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This native shrub is 3-8' tall, erect, and abundantly branched. The bark of older branches is gray or gray-brown and slightly roughened from the abundant small lenticels. Young stems are pale green, yellowish green, or red; they are devoid of hairs. Opposite leaves up to 4" long and 1½" across occur at intervals along these stems; they are lanceolate to ovate and smooth along their margins. The upper leaf surfaces are medium green, yellowish green, or reddish green, while their lower surfaces are pale green; sparse appressed hairs are sometimes present on both the upper and lower leaf surfaces. Leaf venation is pinnate; there are typically 3-4 curved lateral veins on either side of the central vein on each leaf. The leaf bases are rounded to wedge-shaped (usually the latter), while their tips are long and slender. The slender petioles are up to ¾" long. Occasionally, dome-shaped panicles of flowers are produced; they are about 1½–2½" across and about as tall. Individual flowers are about ¼" across, consisting of a short calyx with 4 small teeth, 4 white lanceolate petals, 4 stamens with pale yellow anthers, and a central pistil. The branches of the panicle are hairless and cream-colored when the flowers are produced; later they become bright red when the fruit matures. The blooming period occurs from late spring to mid-summer and lasts about 3 weeks. The flowers are replaced by globoid drupes about ¼" across that become white at maturity. Each fleshy drupe contains 1-2 furrowed seeds. The root system can produce clonal offsets from underground runners; this can result in a thicket of small shrubs.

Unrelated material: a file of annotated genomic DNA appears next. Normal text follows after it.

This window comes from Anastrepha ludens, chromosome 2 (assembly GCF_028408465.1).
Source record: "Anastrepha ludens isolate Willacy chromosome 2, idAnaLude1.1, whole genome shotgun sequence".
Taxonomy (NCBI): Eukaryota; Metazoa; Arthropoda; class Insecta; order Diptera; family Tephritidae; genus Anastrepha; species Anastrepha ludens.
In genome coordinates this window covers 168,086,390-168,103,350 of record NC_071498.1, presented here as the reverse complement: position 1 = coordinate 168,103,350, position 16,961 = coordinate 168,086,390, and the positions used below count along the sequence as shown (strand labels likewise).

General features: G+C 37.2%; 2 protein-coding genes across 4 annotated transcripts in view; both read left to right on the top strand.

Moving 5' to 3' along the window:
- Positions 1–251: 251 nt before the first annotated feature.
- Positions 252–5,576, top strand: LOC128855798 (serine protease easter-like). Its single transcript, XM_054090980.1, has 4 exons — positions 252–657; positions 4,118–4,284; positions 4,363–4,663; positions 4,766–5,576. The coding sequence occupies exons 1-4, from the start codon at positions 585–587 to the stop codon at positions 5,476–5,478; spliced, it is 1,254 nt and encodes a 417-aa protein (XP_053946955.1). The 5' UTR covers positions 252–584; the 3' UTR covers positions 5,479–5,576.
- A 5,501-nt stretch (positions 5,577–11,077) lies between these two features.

Creative Commons Attribution Non Commercial 3.0 (CC BY-NC 3.0)

© John Hilty

Source: Illinois Wildflowers

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